The final in the series of five Michigan Good Food work group reports was released.  “Farm Viability and Development” is authored by Susan Cocciarelli, Michael W. Hamm and Susan Smalley (C.S. Mott Group for Sustainable Food Systems) with input from co-convener Tom Edison (Northern Innovative Communities) and work group contributors across the state.

MISC. NEWS is seeking applicants to partner in joint Wholesale Success trainings for fruit and vegetable growers in multiple markets. In the past, they have organized and delivered workshops with farmers market administrators, extension agents, packinghouses, and NGO’s specializing in local food systems development. Partners who help organize these events will receive a $5,000 stipend upon completion of the trainings. To apply, contact James Pirovano at  Deadline is June 29th.

The Real Food Challenge is hosting trainings for healthy food on college campuses.  Students and veteran real food organizers will converge for a powerful weekend of workshops, cooking, skill-shares, storytelling, strategizing, and all-around fun.  These retreats are geared toward students who want to take on (or strengthen an existing) real food campaign on their campus.

From over 225 applications, Live Real announces first class of Real Food Fellows. Live Real is a new national initiative uniting youth and communities across the country.  We believe real food should be the norm—not the exception. The Real Food Fellowship is a nine month program that supports emerging leaders to become powerful voices for food justice.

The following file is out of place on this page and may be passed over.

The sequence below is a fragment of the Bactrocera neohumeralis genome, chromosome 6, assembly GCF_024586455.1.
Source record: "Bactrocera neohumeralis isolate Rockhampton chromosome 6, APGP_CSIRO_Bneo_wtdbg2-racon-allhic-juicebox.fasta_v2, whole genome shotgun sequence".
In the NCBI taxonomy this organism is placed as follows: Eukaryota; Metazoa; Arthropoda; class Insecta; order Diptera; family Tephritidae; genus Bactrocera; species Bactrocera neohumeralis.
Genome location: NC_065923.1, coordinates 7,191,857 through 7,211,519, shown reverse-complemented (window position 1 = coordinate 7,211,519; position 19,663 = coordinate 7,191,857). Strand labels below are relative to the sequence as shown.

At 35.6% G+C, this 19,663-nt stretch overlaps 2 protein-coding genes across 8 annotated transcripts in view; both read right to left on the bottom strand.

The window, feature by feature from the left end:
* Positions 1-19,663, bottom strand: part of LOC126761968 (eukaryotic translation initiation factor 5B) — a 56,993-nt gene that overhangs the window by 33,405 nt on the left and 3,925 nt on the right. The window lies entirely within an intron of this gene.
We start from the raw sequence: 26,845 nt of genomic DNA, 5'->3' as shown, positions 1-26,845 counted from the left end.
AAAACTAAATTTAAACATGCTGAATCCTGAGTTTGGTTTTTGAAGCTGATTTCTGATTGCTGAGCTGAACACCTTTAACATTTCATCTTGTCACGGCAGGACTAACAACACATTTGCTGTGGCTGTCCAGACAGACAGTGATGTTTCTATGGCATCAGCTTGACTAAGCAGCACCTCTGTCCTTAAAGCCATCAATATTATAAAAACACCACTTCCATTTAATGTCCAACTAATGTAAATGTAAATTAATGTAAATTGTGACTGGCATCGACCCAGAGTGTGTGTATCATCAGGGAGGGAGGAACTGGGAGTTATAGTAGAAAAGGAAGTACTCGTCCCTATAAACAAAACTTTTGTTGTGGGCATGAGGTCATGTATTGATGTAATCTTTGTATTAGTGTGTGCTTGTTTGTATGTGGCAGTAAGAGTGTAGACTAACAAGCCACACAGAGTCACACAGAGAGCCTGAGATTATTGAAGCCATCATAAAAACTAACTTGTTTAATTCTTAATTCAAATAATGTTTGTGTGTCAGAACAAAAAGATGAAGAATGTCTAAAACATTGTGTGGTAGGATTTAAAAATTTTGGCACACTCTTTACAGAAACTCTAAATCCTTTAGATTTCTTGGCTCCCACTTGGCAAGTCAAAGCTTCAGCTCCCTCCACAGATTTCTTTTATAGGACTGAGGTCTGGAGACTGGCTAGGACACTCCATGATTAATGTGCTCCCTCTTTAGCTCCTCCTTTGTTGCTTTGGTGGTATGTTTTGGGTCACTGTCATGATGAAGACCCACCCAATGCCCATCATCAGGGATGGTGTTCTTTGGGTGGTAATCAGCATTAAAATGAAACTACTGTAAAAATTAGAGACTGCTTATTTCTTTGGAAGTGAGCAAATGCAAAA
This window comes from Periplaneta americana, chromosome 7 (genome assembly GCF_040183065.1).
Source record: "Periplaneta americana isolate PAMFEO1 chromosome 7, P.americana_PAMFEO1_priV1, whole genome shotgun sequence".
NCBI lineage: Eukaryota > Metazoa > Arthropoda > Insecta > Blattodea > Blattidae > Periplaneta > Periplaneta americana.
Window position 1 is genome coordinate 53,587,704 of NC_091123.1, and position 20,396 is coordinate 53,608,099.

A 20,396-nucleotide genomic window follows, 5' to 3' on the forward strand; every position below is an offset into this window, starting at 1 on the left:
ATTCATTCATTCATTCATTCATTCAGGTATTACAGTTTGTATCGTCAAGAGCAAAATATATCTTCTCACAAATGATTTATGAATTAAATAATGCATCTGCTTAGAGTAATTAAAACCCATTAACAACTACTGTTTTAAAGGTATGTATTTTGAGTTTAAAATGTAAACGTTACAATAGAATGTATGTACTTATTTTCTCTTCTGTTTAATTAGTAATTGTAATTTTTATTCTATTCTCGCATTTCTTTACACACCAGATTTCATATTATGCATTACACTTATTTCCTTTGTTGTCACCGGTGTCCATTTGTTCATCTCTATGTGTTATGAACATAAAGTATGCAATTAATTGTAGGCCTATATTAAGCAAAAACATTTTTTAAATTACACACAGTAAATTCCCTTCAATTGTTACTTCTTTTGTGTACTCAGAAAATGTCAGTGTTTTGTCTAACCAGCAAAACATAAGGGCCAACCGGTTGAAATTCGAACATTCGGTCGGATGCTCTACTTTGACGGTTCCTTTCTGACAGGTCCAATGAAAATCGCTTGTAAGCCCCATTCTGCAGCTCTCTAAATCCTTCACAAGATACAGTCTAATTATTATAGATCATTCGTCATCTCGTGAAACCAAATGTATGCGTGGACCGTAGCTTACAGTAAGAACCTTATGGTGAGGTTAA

Chicago Mayor Rahm Emanuel held a summit Wednesday with CEOs from some of the country’s largest food companies on ‘food deserts’ in Chicago.

National Geographic July 2011 features article on Food Ark and importance of biodiversity.  The issue also features heritage breed chickens.

“The True Cost of Bananas”: a thorough article on the need for Equal Exchange fair trade supplies of this ubiquitous fruit.

“USDA to Probe Companies Running School Cafeterias”: The U.S. Department of Agriculture’s watchdog arm plans to look closely at whether the food-service-management companies running many school cafeterias are passing along all the discounts and rebates they receive from their suppliers to the districts that hire them.

Dupont launches skewed ad campaign for their solutions to solve world’s food issues.  Related: Dupont ag products are uncompostable due to chemical makeup.

Piedmont Grown, NC, launched a local certification program to clearly designate food and agricultural products that are grown, raised, or made within the 37 county Piedmont Region of North Carolina, including the Triangle, Triad, and Charlotte areas. Displayed with food and farm products, the Piedmont Grown label readily identifies local agricultural products and helps consumers make informed buying choices that will benefit farms in the region and our local economy.

Additional news re: food deserts will be posted separately this week!